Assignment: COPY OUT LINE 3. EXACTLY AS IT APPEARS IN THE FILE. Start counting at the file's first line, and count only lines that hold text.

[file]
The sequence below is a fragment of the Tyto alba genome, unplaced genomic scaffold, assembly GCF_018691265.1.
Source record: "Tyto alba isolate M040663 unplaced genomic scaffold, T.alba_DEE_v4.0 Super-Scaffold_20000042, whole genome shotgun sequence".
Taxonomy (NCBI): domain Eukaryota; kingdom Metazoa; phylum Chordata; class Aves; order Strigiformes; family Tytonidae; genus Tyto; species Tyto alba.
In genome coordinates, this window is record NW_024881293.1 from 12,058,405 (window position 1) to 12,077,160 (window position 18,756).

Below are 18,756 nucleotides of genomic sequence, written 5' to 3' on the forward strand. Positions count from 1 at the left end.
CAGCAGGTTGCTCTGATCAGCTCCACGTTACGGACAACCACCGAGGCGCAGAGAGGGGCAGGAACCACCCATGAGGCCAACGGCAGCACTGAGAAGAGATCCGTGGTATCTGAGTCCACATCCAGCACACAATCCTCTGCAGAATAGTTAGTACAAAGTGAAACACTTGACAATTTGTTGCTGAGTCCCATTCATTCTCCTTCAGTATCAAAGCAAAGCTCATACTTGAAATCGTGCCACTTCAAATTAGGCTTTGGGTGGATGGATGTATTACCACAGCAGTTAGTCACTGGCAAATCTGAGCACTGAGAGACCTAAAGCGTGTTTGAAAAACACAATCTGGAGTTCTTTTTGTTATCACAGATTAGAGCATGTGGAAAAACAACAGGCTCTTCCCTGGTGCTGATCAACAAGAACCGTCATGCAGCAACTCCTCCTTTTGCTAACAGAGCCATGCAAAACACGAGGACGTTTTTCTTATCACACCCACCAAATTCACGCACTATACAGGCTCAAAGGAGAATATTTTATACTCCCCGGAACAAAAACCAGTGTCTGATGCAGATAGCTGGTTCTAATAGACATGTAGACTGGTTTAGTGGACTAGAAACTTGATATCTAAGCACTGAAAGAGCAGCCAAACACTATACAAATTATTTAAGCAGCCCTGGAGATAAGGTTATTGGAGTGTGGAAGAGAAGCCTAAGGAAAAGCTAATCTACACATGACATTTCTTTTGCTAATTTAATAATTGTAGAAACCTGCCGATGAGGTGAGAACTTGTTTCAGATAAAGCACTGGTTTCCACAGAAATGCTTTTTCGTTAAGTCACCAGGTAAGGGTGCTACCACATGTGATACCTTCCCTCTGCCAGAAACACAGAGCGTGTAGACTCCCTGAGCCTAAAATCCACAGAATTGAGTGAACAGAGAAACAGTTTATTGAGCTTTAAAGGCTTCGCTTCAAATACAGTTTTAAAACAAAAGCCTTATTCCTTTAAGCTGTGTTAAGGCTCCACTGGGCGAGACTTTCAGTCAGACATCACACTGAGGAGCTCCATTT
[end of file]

Taxonomy (NCBI): domain Eukaryota; kingdom Metazoa; phylum Chordata; class Aves; order Strigiformes; family Tytonidae; genus Tyto; species Tyto alba.